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PLoS One. 2017 Jan 20;12(1):e0169664. doi: 10.1371/journal.pone.0169664. eCollection 2017.

Multi-Channel Optical Coherence Elastography Using Relative and Absolute Shear-Wave Time of Flight.

Author information

CRUK Imaging Centre, Division of Radiotherapy and Imaging, Institute of Cancer Research, Sutton, Surrey, United Kingdom.
Joint Department of Physics, Institute of Cancer Research and Royal Marsden NHS Foundation Trust, Sutton, Surrey, United Kingdom.
Department of Medical Physics, Royal Surrey County Hospital, Guildford, Surrey, United Kingdom.
Biotech Research & Innovation Centre, University of Copenhagen, Copenhagen, Denmark.
Michelson Diagnostics, 1 Grays Farm Production Village, Orpington, Kent, United Kingdom.
Department of Mechanical and Aerospace Engineering, Sapienza University of Rome, Rome, Italy.


Elastography, the imaging of elastic properties of soft tissues, is well developed for macroscopic clinical imaging of soft tissues and can provide useful information about various pathological processes which is complementary to that provided by the original modality. Scaling down of this technique should ply the field of cellular biology with valuable information with regard to elastic properties of cells and their environment. This paper evaluates the potential to develop such a tool by modifying a commercial optical coherence tomography (OCT) device to measure the speed of shear waves propagating in a three-dimensional (3D) medium. A needle, embedded in the gel, was excited to vibrate along its long axis and the displacement as a function of time and distance from the needle associated with the resulting shear waves was detected using four M-mode images acquired simultaneously using a commercial four-channel swept-source OCT system. Shear-wave time of arrival (TOA) was detected by tracking the axial OCT-speckle motion using cross-correlation methods. Shear-wave speed was then calculated from inter-channel differences of TOA for a single burst (the relative TOA method) and compared with the shear-wave speed determined from positional differences of TOA for a single channel over multiple bursts (the absolute TOA method). For homogeneous gels the relative method provided shear-wave speed with acceptable precision and accuracy when judged against the expected linear dependence of shear modulus on gelatine concentration (R2 = 0.95) and ultimate resolution capabilities limited by 184μm inter-channel distance. This overall approach shows promise for its eventual provision as a research tool in cancer cell biology. Further work is required to optimize parameters such as vibration frequency, burst length and amplitude, and to assess the lateral and axial resolutions of this type of device as well as to create 3D elastograms.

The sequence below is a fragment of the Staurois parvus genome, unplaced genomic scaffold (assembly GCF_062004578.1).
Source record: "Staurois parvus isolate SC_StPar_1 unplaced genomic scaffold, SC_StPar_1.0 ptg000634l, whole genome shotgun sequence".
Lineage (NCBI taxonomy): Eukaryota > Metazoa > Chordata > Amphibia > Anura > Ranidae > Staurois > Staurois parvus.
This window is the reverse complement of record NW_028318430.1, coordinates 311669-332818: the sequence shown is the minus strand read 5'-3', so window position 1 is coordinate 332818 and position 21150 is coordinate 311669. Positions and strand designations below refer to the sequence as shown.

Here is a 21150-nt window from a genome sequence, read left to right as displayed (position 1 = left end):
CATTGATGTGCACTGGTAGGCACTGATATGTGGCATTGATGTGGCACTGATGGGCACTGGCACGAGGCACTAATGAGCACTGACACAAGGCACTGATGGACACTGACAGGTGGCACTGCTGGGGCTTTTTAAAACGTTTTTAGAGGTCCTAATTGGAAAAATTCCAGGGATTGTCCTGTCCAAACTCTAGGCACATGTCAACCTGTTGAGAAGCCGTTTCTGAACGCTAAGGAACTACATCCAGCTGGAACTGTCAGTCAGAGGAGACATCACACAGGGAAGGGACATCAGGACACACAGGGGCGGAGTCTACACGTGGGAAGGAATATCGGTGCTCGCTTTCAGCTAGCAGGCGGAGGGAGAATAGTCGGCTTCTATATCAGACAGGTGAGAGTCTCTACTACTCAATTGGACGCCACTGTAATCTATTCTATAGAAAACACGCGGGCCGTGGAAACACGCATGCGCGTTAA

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Conflict of interest statement

Michelson Diagnostics provided support in the form of salaries for author DW. This does not alter our adherence to PLOS ONE policies on sharing data and materials.

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